G’day guys. While the days stubbornly stay hot in the day, the nights have remained mercifully cold. Sitting in front of a fire, sipping whiskey neat cold. And tonight, I’m following up with another bourbon.
The reason I gave up attempting to write posts on liqueurs, other than the nihilism of writing about how a chocolate liqueur…tastes like chocolate. I think that question would seldom be searched for. Should it taste like passionfruit or vanilla, you’d be justified in complaining to whoever had had a nice big swig of it before playing spin the bottle with the label maker. That, and the majority of the drinking public point blank doesn’t care how and why a liqueur exists and the significance of the label. All they know is it tastes good, it’ll be fun for their party or the cocktail they’re making calls for it. So the label won’t waste time paying historians to dig up stories on the label’s founder or the computer programmers to post it to the website behind that little “About Us” button. But where I’m frustrated is when I’m trying to give these posts some depth, and find nothing interesting to tell you all about it. And this is one of those, not much to say, not much to tell. Meet Hogs 3, a nice little bottle of Kentucky straight bourbon. A product of the Glasgow-based Quality Spirits International corporation, a company that owns a healthy number of labels in some nice lucrative parts of the world. No points for guessing they started out with Scotch, the corporation owning labels in Speyside and the Lowlands that alone sells some eighty million bottles per annum. But others under their ownership include the Grange Stone whisky, Creag Isle whisky, Castle Rock, King James, Spey River, Glen Fohdry, Scottish Collie, Highland Reserve, Monarch of the Glen, the Gin Factory, Kilbrin Irish whiskey. A wealth of Scottish whiskies, some Irish whiskeys, gin, there is apparently a French brandy label somewhere in their pocket too according to them, but the name of it is never mentioned. And obviously, a bourbon label. The Hogs 3 label has achieved the awards of silver in the International Spirits Challenge twenty-fifteen, and twenty-sixteen, a silver in the International Wines and Spirit Competition of twenty-seventeen, and a bronze in twenty-eighteen last year. And that’s all that is said for the matter. I’d like to be able to stretch this out further, but I’ve got nothing to work with here, no little anecdote about how the founder of the label distilled his first batch of the mash to take on a pig hunting trip, or made it in celebration of his prize breeding boar winning a gold at his town fare. I got nothin’. Let’s just accept that, and move on with our lives. Make up your own story if you like. I’m not going to pretend I haven’t tried.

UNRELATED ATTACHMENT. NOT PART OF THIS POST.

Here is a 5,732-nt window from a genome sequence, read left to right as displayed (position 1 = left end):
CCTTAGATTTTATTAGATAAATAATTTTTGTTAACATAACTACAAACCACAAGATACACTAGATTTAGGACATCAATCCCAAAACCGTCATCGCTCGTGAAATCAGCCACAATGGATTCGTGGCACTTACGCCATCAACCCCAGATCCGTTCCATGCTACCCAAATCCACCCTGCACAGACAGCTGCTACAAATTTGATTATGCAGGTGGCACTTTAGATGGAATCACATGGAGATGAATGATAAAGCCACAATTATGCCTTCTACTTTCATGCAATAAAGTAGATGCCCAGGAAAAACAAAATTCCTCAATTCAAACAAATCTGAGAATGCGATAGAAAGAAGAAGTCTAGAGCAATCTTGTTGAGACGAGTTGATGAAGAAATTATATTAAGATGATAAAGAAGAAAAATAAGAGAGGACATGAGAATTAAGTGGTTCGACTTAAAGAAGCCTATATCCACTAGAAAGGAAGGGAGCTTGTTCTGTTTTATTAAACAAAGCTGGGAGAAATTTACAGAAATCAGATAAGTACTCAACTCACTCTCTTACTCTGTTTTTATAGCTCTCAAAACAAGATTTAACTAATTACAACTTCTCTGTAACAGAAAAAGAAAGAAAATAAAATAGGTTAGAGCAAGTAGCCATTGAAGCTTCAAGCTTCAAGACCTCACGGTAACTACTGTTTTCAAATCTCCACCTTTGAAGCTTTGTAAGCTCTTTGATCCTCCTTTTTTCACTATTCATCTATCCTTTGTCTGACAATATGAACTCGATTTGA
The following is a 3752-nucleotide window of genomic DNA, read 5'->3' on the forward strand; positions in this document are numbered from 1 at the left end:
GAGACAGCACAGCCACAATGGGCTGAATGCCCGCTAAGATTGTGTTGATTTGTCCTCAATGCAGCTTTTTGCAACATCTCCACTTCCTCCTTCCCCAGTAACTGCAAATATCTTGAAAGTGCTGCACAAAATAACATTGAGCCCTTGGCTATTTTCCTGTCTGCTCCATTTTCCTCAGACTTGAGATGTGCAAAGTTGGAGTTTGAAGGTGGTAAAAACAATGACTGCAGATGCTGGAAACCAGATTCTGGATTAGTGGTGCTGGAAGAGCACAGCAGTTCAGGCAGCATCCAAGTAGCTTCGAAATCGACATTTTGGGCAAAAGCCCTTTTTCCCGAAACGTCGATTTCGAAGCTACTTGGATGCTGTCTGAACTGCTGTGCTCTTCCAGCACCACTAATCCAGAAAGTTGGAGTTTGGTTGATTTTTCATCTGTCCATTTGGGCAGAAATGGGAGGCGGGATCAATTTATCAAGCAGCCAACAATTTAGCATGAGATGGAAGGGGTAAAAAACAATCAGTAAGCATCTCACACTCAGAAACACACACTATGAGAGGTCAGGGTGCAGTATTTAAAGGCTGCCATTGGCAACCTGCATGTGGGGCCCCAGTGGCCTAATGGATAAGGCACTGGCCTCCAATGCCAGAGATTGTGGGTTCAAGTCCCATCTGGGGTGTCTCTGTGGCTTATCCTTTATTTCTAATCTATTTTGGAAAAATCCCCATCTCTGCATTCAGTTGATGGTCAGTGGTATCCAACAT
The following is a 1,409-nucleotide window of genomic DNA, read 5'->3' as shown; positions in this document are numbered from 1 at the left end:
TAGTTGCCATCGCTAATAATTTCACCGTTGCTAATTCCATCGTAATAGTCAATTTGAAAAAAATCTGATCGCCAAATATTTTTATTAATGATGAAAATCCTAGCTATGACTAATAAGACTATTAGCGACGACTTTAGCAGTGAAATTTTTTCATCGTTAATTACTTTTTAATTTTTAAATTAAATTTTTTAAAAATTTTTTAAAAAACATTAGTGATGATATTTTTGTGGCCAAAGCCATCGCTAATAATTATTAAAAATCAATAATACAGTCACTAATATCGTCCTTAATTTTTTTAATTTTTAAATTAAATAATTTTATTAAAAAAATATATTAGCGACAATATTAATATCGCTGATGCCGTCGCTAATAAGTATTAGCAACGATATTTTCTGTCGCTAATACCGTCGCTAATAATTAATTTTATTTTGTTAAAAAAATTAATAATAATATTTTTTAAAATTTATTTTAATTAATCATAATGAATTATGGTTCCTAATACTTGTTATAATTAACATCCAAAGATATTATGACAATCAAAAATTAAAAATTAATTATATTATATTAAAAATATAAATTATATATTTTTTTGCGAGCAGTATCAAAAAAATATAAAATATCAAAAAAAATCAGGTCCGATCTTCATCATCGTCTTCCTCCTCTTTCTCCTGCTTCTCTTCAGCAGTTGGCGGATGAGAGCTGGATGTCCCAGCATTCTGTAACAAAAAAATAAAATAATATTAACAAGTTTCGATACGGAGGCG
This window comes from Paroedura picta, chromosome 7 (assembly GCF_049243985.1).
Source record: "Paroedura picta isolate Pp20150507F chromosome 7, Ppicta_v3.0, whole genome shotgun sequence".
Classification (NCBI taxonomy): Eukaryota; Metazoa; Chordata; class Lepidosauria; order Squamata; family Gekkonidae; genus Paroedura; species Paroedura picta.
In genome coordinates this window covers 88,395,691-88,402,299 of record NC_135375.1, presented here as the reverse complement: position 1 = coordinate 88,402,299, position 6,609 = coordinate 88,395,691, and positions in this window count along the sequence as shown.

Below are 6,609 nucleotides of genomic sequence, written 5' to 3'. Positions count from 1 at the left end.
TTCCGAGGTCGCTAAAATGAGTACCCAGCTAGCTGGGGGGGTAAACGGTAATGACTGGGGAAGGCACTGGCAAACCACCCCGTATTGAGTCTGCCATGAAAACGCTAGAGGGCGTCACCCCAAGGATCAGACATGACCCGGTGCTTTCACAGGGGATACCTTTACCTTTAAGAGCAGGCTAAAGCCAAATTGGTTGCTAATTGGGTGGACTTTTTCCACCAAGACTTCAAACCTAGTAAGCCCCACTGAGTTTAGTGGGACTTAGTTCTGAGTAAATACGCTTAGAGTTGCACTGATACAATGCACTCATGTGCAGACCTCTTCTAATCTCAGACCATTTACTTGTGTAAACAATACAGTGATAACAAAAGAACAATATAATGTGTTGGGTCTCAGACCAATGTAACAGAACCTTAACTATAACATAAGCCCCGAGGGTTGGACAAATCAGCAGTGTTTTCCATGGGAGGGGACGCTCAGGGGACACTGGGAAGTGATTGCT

The bottle is a simplistic, short and stout. A black cap around the cork, a simple and straightforward label printed on a beige paper. The given name Hogs 3, originating from the aging process – the bourbon is aged three years in the charred barrels. With a satisfying pop, the cork frees up scents of deep, rich and dark spice. Not a boisterous or brash scent expelled by some of it’s competitors. A subtle scent underlying toffee, char and somewhat floral that is neither aggressive nor promising. But it should be said once liberated from the confines of the bottle, gives off a full nose thick in both proof and body. The taste is in fact mostly absent for a bourbon of all things. An unexcited entrance, mercifully intensifying into an oaky spice. But a mouthful must be withheld for, when we’re talking about a Kentucky straight bourbon, what feels like a fortnight to receive any sensation of spice at all.
In summary: Let’s not beat around the bush. This thing is a disappointment. Would not recommend. A watery dissatisfying entrance that leaves me confused and annoyed. But at least you now reading this now know better, I on the other hand am now lumbered with what to do with seven hundred mills of nigh-on tasteless bourbon. Have a few icy bourbon and waters? Well, I may as well!